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Morristown’s Scotch Bush Road paved Friday

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MORRISTOWN — For highway personnel, the annual transition from winter to spring means a quick switch from cleaning and storing snowplows to preparing local roadways for increased summer traffic.

On Friday morning in Morristown, town highway employees closed Scotch Bush Road to put down approximately 1.2 miles of new pavement.

“This is the only road I have scheduled to pave this summer besides the East River Road, which won’t be done until after the sewer project is completed,” said town Highway Superintendent Michael L. Bogart, anticipating two or three months from now.

Materials for the Scotch Bush Road project were purchased “at county price” from Barrett Paving, Norwood.

Earlier this month, Mr. Bogart’s workers completed an inventory of the department’s trucks and equipment — removing and cleaning plows, wings and related equipment from trucks in preparation for summer duties.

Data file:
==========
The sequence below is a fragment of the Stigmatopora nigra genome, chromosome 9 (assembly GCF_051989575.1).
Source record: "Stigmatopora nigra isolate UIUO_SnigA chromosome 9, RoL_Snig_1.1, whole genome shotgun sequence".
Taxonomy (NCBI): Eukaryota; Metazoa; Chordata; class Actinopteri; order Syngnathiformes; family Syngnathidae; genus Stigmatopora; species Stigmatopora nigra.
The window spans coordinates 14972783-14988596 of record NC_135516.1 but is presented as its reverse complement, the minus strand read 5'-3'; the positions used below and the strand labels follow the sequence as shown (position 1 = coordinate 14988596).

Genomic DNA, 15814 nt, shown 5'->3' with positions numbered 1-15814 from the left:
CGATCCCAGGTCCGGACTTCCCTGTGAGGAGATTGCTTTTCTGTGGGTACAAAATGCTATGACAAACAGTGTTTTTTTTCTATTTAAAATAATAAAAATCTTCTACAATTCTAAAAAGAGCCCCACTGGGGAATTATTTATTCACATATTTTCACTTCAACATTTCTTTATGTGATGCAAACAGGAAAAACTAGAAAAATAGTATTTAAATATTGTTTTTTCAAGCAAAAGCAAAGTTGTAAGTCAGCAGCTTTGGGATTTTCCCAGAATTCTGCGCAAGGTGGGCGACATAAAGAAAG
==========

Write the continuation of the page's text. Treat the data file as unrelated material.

“The work crew has been busy cleaning, priming and painting all plows, wings and underbody scrapers before storage,” he said.

“Spring cleanup of winter road sand on town roads is complete, as is cleanup of village streets.”

Spring work has also occurred at local cemeteries and town highway employees expect to have new U.S. flags up before Memorial Day.

Besides Friday’s paving project, highway employees have started their summer work schedule, switching from eight-hour Monday-through-Friday shifts to 10-hour workdays Monday through Thursday, according to Mr. Bogart.

“We’ve got several road culverts to change out and will shim-pave over them. Four or five of them, plus the annual ditching and shoulder work along the roadside,” he said.

During Tuesday’s town board meeting, Mr. Bogart reported that Gov. Andrew M. Cuomo and the state Legislature have reached agreement on a $363.1 million Consolidated Local Street and Highway Improvement Program (CHIPS) for 2012-13, the same level of CHIPS funding authorized for 2011-12.

For the town of Morristown, this means a CHIPS reimbursement of $82,389.48 on June 15 for “projects with a service life of at least ten years or where the project is either microsurfacing, paver-placed surface treatment, single course surface treatment involving chip seals or oil and stone, or double course surface treatment involving chip seals or oil and stone,” according to a letter Mr. Bogart received from Diane L. Kenneally, director of the state Department of Transportation local programs bureau.

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